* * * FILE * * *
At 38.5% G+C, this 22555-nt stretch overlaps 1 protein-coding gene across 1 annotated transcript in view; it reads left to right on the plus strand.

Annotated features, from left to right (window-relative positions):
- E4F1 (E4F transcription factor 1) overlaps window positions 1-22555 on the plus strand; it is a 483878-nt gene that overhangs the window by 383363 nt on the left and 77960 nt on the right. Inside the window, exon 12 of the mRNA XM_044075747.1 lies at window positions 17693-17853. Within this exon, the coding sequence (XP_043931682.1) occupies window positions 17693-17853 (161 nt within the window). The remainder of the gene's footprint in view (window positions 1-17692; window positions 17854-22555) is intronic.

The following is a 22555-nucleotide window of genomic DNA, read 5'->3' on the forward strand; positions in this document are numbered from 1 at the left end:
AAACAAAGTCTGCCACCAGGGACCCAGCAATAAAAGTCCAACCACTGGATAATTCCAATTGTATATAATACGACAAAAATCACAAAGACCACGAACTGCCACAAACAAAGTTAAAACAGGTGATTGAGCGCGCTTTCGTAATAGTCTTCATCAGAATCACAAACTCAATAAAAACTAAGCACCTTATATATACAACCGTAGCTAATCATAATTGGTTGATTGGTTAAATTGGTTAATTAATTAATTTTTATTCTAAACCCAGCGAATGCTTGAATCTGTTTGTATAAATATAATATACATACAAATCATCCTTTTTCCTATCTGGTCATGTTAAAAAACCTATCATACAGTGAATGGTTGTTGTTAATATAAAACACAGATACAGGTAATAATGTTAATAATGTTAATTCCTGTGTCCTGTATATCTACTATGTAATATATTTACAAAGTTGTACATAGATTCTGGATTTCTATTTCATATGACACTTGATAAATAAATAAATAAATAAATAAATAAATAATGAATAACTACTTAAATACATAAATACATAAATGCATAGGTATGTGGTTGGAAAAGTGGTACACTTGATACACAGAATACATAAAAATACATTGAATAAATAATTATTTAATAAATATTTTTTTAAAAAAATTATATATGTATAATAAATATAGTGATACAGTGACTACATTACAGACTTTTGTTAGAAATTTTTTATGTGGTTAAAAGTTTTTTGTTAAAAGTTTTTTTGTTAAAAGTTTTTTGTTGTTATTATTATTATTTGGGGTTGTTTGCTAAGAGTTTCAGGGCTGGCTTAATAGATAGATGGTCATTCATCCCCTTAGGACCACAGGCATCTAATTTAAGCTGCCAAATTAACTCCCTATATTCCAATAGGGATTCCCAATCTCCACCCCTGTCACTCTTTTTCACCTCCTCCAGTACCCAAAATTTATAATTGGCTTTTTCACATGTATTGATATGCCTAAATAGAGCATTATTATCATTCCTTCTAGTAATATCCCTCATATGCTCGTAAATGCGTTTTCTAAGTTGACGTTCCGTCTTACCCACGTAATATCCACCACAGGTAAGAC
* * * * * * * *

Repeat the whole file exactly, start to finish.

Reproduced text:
At 38.5% G+C, this 22555-nt stretch overlaps 1 protein-coding gene across 1 annotated transcript in view; it reads left to right on the plus strand.

Annotated features, from left to right (window-relative positions):
- E4F1 (E4F transcription factor 1) overlaps window positions 1-22555 on the plus strand; it is a 483878-nt gene that overhangs the window by 383363 nt on the left and 77960 nt on the right. Inside the window, exon 12 of the mRNA XM_044075747.1 lies at window positions 17693-17853. Within this exon, the coding sequence (XP_043931682.1) occupies window positions 17693-17853 (161 nt within the window). The remainder of the gene's footprint in view (window positions 1-17692; window positions 17854-22555) is intronic.

The following is a 22555-nucleotide window of genomic DNA, read 5'->3' on the forward strand; positions in this document are numbered from 1 at the left end:
AAACAAAGTCTGCCACCAGGGACCCAGCAATAAAAGTCCAACCACTGGATAATTCCAATTGTATATAATACGACAAAAATCACAAAGACCACGAACTGCCACAAACAAAGTTAAAACAGGTGATTGAGCGCGCTTTCGTAATAGTCTTCATCAGAATCACAAACTCAATAAAAACTAAGCACCTTATATATACAACCGTAGCTAATCATAATTGGTTGATTGGTTAAATTGGTTAATTAATTAATTTTTATTCTAAACCCAGCGAATGCTTGAATCTGTTTGTATAAATATAATATACATACAAATCATCCTTTTTCCTATCTGGTCATGTTAAAAAACCTATCATACAGTGAATGGTTGTTGTTAATATAAAACACAGATACAGGTAATAATGTTAATAATGTTAATTCCTGTGTCCTGTATATCTACTATGTAATATATTTACAAAGTTGTACATAGATTCTGGATTTCTATTTCATATGACACTTGATAAATAAATAAATAAATAAATAAATAAATAATGAATAACTACTTAAATACATAAATACATAAATGCATAGGTATGTGGTTGGAAAAGTGGTACACTTGATACACAGAATACATAAAAATACATTGAATAAATAATTATTTAATAAATATTTTTTTAAAAAAATTATATATGTATAATAAATATAGTGATACAGTGACTACATTACAGACTTTTGTTAGAAATTTTTTATGTGGTTAAAAGTTTTTTGTTAAAAGTTTTTTTGTTAAAAGTTTTTTGTTGTTATTATTATTATTTGGGGTTGTTTGCTAAGAGTTTCAGGGCTGGCTTAATAGATAGATGGTCATTCATCCCCTTAGGACCACAGGCATCTAATTTAAGCTGCCAAATTAACTCCCTATATTCCAATAGGGATTCCCAATCTCCACCCCTGTCACTCTTTTTCACCTCCTCCAGTACCCAAAATTTATAATTGGCTTTTTCACATGTATTGATATGCCTAAATAGAGCATTATTATCATTCCTTCTAGTAATATCCCTCATATGCTCGTAAATGCGTTTTCTAAGTTGACGTTCCGTCTTACCCACGTAATATCCACCACAGGTAAGAC